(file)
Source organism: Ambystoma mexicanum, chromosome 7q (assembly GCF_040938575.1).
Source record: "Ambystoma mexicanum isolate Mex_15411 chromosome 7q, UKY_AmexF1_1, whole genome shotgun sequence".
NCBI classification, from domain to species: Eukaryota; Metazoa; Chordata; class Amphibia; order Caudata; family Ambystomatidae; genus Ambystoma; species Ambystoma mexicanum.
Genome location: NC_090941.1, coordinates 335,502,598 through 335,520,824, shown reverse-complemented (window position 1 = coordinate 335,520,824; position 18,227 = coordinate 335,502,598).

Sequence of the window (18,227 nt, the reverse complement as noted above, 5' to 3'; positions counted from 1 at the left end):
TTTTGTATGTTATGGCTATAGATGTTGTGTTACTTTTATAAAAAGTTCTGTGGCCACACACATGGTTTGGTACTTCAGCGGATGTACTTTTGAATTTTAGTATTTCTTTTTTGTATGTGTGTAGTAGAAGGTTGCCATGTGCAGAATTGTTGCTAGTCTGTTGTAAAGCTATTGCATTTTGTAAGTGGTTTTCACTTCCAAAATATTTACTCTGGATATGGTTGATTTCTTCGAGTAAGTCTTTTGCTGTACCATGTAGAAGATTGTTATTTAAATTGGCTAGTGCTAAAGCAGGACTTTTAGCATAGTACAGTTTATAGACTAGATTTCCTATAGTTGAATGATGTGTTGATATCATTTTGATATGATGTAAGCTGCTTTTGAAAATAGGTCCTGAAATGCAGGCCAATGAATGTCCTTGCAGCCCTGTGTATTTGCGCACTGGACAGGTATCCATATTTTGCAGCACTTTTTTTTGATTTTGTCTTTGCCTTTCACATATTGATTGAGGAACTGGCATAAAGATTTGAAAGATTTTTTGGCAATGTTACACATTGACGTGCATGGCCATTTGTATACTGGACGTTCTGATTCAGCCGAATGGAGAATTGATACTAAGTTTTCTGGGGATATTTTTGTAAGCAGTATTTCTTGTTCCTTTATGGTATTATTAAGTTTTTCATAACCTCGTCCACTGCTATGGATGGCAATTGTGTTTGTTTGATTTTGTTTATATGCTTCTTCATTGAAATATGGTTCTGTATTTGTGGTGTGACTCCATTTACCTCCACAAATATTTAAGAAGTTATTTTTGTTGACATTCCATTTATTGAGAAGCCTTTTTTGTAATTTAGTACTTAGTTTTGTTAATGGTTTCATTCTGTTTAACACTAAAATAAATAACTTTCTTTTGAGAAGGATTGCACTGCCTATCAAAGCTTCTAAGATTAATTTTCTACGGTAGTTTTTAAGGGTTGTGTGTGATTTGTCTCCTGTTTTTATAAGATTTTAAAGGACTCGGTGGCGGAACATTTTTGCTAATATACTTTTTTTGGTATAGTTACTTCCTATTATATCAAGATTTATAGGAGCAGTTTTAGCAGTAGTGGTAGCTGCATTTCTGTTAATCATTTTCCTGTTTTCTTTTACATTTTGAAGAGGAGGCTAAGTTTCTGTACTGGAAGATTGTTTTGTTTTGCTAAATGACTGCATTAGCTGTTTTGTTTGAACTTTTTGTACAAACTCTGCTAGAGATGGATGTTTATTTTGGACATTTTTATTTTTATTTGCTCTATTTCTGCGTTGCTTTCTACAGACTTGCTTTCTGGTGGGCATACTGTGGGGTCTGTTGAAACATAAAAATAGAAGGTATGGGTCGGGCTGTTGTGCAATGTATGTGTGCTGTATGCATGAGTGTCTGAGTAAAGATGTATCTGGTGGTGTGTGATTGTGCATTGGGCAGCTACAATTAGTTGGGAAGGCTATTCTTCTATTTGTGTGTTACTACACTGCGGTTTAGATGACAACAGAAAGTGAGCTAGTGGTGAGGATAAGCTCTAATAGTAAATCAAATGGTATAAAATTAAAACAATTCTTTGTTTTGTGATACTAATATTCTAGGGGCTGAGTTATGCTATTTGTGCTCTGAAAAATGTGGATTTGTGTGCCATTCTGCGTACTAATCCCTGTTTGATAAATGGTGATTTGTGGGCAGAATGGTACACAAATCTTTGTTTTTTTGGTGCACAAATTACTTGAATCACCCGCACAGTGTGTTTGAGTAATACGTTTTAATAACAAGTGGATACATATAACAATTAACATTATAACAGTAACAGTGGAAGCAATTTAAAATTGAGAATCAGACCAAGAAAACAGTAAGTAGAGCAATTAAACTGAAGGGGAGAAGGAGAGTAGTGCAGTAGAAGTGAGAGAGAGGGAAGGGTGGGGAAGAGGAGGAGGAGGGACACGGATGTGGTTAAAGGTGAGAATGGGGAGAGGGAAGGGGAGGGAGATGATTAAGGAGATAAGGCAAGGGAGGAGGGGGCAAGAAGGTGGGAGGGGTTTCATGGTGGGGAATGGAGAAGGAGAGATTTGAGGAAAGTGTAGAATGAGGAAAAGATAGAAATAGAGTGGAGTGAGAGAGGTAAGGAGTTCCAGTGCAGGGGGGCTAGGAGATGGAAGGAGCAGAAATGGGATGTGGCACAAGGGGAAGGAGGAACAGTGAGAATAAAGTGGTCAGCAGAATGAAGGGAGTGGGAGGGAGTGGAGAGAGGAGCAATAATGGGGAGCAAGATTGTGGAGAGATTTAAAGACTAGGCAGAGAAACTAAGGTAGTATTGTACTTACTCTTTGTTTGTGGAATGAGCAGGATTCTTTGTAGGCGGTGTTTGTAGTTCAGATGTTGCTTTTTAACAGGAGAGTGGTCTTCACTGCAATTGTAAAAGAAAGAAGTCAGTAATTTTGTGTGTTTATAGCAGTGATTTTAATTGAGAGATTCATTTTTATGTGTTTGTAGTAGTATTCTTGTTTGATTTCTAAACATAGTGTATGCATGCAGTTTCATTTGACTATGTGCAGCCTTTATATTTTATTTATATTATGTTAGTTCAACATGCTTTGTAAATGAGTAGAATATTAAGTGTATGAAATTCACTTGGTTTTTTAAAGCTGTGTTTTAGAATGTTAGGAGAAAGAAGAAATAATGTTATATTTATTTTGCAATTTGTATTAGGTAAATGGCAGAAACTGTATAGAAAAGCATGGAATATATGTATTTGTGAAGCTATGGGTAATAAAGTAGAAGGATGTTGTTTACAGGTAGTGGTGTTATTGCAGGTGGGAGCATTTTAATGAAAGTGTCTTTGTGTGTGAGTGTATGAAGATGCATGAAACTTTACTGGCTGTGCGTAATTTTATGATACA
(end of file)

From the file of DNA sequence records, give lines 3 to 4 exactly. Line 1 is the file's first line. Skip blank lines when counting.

NCBI classification, from domain to species: Eukaryota; Metazoa; Chordata; class Amphibia; order Caudata; family Ambystomatidae; genus Ambystoma; species Ambystoma mexicanum.
Genome location: NC_090941.1, coordinates 335,502,598 through 335,520,824, shown reverse-complemented (window position 1 = coordinate 335,520,824; position 18,227 = coordinate 335,502,598).